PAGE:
Thank you for reading along with me. Last Thursday, Sister Wendy included one of my favourite paintings, “The Return of the Prodigal Son” by Rembrandt. Readers of “Gabriel’s Inferno” will recall mention of this painting as hanging in Richard Clark’s study. He makes reference to it when he calls his son, Scott, into his office to speak about Scott’s attitude toward his brother, Gabriel.
As part of my Lenten reflections, I’ve been looking at the painting Sister Wendy chooses each day and examining it before reading her reflection. After reading her reflection, I look at the painting again.
This past Thursday, on a second look at the painting, I noticed the prodigal son is missing a shoe, or perhaps it has come apart and fallen off. The missing shoe is a small detail but Rembrandt conveys so much with this absence; it marks extreme poverty and desperation. Perhaps it conveys the long walk the son had to make his way home. William Shakespeare mentions “troubling deaf heaven with his bootless cries,” in his Sonnet 29. He uses the adjective “bootless” to indicate that his cries are worthless. Perhaps Rembrandt is communicating a similar thing by removing the shoe of the prodigal.
Then there’s what could be the brother, standing to our right in the painting. He’s looking down at the prodigal. He’s standing apart from him. Those of us whose cries have been bootless understand the prodigal, but the brother doesn’t. He hasn’t found himself in that desperate form and so he keeps his distance. From the story in Scripture, we know that the brother reacts with judgment and condemnation. But those of us who have truly felt desperate or in despair know how the prodigal is feeling. In him, I see myself. O to be able to return to my father’s house and be welcomed with open arms, even though I am impoverished and shoeless …
The painting, like the parable in Scripture, shows us unconditional love and the open arms of God that await us. We are not alone and we are loved.
I welcome your comments below and as we embark on a new week, feel free to comment on any of the paintings we encounter on our journey this week.
Peace be with you all,
KAREN RODRIGUEZ says
It’s great that you accompany Sister Wendy’s appointments every day. Your analysis in this regard helps a lot and expands the experience. Besides, you make us reflect.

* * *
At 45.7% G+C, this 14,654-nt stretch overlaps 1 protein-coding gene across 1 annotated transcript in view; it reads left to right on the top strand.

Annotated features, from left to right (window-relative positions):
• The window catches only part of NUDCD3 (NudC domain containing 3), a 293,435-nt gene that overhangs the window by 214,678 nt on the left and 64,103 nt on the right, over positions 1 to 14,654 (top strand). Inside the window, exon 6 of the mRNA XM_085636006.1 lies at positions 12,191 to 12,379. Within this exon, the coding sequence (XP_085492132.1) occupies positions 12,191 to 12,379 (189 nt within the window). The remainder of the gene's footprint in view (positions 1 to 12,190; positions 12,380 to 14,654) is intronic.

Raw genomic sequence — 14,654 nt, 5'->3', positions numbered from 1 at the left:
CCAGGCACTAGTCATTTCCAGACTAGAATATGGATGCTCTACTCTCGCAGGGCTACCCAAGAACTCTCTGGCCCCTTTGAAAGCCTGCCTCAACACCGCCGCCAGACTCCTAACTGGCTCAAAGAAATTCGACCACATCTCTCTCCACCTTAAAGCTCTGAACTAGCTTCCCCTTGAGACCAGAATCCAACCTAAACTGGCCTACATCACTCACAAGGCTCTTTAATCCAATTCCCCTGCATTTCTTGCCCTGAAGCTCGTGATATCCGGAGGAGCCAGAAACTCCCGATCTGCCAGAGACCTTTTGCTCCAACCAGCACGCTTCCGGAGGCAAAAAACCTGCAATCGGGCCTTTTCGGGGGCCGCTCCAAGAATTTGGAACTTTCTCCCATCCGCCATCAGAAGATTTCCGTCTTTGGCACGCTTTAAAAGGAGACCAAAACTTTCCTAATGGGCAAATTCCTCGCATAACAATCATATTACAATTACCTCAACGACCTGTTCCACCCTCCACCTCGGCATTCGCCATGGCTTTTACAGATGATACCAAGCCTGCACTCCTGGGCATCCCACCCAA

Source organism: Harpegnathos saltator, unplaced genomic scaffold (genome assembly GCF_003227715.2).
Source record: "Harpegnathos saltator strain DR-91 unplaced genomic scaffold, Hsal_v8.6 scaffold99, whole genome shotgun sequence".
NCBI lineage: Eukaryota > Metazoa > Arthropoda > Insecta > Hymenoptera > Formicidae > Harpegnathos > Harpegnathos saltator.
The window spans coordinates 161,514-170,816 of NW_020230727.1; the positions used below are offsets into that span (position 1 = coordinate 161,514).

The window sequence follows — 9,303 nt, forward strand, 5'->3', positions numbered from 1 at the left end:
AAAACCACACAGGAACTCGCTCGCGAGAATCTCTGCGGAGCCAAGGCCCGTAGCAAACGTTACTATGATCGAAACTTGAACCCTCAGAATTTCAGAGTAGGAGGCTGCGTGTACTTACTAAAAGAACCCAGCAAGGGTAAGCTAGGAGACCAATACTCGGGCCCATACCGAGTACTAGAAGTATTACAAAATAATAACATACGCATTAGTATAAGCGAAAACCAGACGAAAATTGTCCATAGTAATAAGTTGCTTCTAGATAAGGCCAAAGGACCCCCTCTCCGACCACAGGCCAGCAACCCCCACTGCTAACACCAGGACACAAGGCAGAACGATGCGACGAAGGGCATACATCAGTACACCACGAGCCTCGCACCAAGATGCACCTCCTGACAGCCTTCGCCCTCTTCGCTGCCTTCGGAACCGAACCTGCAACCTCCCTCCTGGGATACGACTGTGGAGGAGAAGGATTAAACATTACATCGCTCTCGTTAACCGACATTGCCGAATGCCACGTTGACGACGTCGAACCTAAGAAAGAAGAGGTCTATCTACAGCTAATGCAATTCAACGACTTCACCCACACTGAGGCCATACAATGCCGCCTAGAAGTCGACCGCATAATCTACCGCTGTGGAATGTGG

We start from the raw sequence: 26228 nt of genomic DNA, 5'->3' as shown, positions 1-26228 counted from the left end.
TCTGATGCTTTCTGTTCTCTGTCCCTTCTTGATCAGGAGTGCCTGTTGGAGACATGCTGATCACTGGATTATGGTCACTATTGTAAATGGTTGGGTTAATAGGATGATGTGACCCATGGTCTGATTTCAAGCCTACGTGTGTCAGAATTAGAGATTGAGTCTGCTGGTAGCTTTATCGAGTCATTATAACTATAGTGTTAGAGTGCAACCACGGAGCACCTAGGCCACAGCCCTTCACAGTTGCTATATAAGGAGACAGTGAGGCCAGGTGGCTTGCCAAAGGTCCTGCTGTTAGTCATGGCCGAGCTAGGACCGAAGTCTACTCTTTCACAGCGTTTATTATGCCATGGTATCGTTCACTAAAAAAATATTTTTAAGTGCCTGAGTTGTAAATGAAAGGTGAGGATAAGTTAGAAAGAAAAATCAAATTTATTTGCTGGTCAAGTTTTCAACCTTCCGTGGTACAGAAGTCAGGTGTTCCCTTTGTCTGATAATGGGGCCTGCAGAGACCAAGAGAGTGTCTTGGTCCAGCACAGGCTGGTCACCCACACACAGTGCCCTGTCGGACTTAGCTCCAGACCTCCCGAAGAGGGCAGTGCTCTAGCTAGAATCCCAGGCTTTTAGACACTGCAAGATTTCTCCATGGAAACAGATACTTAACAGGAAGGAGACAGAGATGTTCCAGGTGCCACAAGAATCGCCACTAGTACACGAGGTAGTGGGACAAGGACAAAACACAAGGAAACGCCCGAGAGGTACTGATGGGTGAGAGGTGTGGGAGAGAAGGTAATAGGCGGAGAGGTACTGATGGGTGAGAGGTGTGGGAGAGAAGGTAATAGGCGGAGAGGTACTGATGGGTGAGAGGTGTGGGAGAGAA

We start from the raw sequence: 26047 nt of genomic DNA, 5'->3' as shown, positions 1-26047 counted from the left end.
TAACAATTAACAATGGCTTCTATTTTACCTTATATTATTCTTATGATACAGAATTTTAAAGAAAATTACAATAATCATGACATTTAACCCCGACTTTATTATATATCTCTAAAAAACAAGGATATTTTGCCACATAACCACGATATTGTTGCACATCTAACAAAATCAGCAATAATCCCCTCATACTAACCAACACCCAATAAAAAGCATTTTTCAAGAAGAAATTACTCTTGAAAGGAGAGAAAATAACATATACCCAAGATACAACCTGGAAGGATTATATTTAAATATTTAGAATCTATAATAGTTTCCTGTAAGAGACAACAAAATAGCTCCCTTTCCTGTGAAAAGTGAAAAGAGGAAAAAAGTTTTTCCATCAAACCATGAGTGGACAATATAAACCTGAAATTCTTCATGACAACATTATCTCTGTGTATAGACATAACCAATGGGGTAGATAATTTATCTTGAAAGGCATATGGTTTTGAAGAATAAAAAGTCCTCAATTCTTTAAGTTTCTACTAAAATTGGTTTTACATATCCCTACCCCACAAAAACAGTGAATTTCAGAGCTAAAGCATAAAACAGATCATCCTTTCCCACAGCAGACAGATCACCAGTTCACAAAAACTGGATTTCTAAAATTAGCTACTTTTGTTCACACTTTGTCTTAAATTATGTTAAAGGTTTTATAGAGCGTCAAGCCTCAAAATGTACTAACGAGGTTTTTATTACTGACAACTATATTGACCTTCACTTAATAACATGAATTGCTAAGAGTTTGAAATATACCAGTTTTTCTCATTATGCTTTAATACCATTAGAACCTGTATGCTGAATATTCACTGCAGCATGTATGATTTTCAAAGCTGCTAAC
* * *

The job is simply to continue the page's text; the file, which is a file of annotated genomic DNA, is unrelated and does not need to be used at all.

Kun Mónika says
Thank you so much for your thought provoking words, SR. This story has always been very close to me and touches me every time I read it or reflect on it. And this painting is amazing. It’s so good that you mentioned it in “Gabriel’s Inferno”, because it helped me a lot to feel Gabriel’s and Scott’s situation even more deeply and to get even closer to their character. Last year I read “The Return of the Prodigal Son” by Henri J.M. Nouwen. I loved it so much. His book is a detailed analysis of this story, of Rembrandt’s painting, and it is also a beautiful and profound testimony. I recommend it to everyone. This story is so complex. It’s not just about the returning son, but also about the brother and the father. Most of us first identify with the younger son, but do we realize that sometimes we are the older brother? I think it’s worth thinking about… But the point is what you have also written. No matter what we have done, no matter what weighs on us, no matter what tears our hearts, God always loves us, waits for us, forgives us again and again. And that is a solid foundation on which we can build our whole lives.
Sylvain Reynard says
Thank you so much, Monika, for your support.
And thank you for recommending Nouwen’s book.
All the best, SR
Kun Mónika says
Dear SR, you are very welcome. I am happy to support you. And thank you for all you give us, for all you do for us. Have a great day! 🙂